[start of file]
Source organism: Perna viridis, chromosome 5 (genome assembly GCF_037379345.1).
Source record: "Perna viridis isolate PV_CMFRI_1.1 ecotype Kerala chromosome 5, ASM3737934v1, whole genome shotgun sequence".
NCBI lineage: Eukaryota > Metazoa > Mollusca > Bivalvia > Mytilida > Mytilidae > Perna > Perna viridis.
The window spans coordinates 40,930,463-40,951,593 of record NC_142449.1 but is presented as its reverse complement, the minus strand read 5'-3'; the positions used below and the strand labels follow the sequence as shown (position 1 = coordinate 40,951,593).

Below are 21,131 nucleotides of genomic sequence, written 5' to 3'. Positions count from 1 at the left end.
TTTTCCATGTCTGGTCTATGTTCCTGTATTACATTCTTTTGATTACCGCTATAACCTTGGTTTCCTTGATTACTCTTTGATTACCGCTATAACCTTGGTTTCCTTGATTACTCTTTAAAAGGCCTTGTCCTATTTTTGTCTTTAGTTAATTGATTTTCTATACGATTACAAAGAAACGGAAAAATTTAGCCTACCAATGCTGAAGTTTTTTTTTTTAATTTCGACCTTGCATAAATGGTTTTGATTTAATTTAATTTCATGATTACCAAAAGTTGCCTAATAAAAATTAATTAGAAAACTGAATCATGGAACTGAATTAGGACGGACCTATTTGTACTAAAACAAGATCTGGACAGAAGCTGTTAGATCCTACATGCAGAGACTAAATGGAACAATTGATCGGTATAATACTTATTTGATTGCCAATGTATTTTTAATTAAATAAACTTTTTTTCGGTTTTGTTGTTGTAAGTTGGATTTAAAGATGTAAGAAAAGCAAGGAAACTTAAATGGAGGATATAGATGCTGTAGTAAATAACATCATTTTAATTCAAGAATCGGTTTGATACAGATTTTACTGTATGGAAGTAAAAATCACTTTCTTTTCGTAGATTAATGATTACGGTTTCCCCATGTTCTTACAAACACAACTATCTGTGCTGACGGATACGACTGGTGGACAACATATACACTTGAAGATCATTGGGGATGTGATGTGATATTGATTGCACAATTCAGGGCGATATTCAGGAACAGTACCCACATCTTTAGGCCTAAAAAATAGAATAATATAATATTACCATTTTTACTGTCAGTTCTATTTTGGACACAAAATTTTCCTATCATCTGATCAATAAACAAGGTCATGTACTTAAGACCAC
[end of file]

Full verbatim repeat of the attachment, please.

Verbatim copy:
Source organism: Perna viridis, chromosome 5 (genome assembly GCF_037379345.1).
Source record: "Perna viridis isolate PV_CMFRI_1.1 ecotype Kerala chromosome 5, ASM3737934v1, whole genome shotgun sequence".
NCBI lineage: Eukaryota > Metazoa > Mollusca > Bivalvia > Mytilida > Mytilidae > Perna > Perna viridis.
The window spans coordinates 40,930,463-40,951,593 of record NC_142449.1 but is presented as its reverse complement, the minus strand read 5'-3'; the positions used below and the strand labels follow the sequence as shown (position 1 = coordinate 40,951,593).

Below are 21,131 nucleotides of genomic sequence, written 5' to 3'. Positions count from 1 at the left end.
TTTTCCATGTCTGGTCTATGTTCCTGTATTACATTCTTTTGATTACCGCTATAACCTTGGTTTCCTTGATTACTCTTTGATTACCGCTATAACCTTGGTTTCCTTGATTACTCTTTAAAAGGCCTTGTCCTATTTTTGTCTTTAGTTAATTGATTTTCTATACGATTACAAAGAAACGGAAAAATTTAGCCTACCAATGCTGAAGTTTTTTTTTTTAATTTCGACCTTGCATAAATGGTTTTGATTTAATTTAATTTCATGATTACCAAAAGTTGCCTAATAAAAATTAATTAGAAAACTGAATCATGGAACTGAATTAGGACGGACCTATTTGTACTAAAACAAGATCTGGACAGAAGCTGTTAGATCCTACATGCAGAGACTAAATGGAACAATTGATCGGTATAATACTTATTTGATTGCCAATGTATTTTTAATTAAATAAACTTTTTTTCGGTTTTGTTGTTGTAAGTTGGATTTAAAGATGTAAGAAAAGCAAGGAAACTTAAATGGAGGATATAGATGCTGTAGTAAATAACATCATTTTAATTCAAGAATCGGTTTGATACAGATTTTACTGTATGGAAGTAAAAATCACTTTCTTTTCGTAGATTAATGATTACGGTTTCCCCATGTTCTTACAAACACAACTATCTGTGCTGACGGATACGACTGGTGGACAACATATACACTTGAAGATCATTGGGGATGTGATGTGATATTGATTGCACAATTCAGGGCGATATTCAGGAACAGTACCCACATCTTTAGGCCTAAAAAATAGAATAATATAATATTACCATTTTTACTGTCAGTTCTATTTTGGACACAAAATTTTCCTATCATCTGATCAATAAACAAGGTCATGTACTTAAGACCAC